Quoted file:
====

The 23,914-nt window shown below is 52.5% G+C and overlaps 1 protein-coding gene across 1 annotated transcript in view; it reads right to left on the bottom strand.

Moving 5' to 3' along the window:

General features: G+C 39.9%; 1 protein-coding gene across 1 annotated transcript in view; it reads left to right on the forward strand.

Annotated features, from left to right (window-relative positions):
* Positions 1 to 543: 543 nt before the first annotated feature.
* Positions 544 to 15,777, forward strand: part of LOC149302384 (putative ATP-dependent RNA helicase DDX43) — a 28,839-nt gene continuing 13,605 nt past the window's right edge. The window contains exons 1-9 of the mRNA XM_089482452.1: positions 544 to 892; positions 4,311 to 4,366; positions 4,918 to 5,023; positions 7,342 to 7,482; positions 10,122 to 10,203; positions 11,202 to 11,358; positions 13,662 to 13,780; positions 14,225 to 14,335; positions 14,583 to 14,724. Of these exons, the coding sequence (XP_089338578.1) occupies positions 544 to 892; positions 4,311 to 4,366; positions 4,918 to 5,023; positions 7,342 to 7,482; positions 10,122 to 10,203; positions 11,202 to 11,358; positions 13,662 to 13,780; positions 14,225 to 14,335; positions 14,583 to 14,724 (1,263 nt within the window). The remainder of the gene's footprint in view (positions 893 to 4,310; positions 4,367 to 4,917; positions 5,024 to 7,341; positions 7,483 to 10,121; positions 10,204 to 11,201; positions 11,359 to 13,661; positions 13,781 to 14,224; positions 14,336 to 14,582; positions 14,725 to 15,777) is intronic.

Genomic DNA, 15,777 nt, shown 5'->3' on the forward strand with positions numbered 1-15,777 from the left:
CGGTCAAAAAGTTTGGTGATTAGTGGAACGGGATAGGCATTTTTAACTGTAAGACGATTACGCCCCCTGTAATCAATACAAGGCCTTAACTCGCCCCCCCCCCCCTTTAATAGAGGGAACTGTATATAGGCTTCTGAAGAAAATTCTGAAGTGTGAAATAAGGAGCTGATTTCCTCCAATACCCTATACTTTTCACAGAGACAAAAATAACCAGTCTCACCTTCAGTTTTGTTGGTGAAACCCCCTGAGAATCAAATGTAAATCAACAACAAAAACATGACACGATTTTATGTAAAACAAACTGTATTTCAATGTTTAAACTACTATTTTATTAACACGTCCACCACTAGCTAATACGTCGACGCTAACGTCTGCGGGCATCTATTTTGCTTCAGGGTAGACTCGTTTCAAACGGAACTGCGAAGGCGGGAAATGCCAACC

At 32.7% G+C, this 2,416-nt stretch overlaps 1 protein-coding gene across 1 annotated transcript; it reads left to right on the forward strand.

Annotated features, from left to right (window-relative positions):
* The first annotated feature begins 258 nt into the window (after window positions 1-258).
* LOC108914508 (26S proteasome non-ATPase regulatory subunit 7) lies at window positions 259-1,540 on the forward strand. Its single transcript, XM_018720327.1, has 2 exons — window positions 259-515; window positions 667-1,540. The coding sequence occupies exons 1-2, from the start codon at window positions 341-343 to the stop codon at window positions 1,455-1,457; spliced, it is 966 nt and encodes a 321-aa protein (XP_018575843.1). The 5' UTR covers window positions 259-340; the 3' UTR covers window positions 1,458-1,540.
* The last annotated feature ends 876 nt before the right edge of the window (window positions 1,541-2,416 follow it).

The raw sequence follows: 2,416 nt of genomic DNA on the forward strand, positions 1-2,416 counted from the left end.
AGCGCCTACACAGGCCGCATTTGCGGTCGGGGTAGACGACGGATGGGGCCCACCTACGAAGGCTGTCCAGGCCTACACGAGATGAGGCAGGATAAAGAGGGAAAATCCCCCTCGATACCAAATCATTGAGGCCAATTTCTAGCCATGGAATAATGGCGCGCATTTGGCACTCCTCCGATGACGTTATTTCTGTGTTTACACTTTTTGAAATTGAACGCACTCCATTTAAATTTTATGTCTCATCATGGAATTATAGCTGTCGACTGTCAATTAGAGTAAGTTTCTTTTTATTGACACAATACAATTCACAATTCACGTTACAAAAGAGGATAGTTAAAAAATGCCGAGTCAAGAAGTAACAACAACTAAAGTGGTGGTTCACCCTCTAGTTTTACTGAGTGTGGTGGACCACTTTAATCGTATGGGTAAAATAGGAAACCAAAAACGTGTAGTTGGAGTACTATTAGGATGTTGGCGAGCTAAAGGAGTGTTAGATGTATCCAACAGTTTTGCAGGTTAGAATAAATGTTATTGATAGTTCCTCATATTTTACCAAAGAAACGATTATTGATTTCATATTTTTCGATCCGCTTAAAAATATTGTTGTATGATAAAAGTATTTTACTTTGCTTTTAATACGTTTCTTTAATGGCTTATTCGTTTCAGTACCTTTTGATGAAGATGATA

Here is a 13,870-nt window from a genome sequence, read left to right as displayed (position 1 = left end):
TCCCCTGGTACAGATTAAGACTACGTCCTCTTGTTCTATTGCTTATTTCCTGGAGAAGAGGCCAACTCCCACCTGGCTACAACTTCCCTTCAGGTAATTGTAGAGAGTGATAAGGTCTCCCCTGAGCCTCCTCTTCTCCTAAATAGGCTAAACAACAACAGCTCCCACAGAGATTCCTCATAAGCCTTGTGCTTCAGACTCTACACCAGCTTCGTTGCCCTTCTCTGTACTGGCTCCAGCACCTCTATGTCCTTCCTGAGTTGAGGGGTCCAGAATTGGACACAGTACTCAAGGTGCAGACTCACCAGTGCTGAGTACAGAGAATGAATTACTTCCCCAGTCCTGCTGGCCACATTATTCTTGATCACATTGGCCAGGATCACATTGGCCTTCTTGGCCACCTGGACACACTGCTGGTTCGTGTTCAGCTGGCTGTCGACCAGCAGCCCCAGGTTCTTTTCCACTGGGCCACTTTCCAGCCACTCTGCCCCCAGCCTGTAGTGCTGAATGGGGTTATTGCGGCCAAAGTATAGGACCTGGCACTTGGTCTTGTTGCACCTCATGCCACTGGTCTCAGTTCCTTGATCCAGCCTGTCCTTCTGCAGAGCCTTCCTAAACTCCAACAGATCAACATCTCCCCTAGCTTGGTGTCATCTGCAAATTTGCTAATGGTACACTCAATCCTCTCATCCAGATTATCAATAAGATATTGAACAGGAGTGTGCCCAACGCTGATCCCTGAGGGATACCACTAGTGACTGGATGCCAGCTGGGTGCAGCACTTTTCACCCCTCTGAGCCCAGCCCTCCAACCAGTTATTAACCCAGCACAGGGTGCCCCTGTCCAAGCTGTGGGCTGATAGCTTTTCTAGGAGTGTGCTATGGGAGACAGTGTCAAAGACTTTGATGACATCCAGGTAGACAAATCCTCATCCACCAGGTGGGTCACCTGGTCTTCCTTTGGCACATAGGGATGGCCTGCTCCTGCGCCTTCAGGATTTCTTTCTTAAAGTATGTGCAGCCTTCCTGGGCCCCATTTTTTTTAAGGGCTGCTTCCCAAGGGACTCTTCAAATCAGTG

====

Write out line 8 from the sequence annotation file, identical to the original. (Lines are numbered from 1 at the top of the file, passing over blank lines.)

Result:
CGGTCAAAAAGTTTGGTGATTAGTGGAACGGGATAGGCATTTTTAACTGTAAGACGATTACGCCCCCTGTAATCAATACAAGGCCTTAACTCGCCCCCCCCCCCCTTTAATAGAGGGAACTGTATATAGGCTTCTGAAGAAAATTCTGAAGTGTGAAATAAGGAGCTGATTTCCTCCAATACCCTATACTTTTCACAGAGACAAAAATAACCAGTCTCACCTTCAGTTTTGTTGGTGAAACCCCCTGAGAATCAAATGTAAATCAACAACAAAAACATGACACGATTTTATGTAAAACAAACTGTATTTCAATGTTTAAACTACTATTTTATTAACACGTCCACCACTAGCTAATACGTCGACGCTAACGTCTGCGGGCATCTATTTTGCTTCAGGGTAGACTCGTTTCAAACGGAACTGCGAAGGCGGGAAATGCCAACC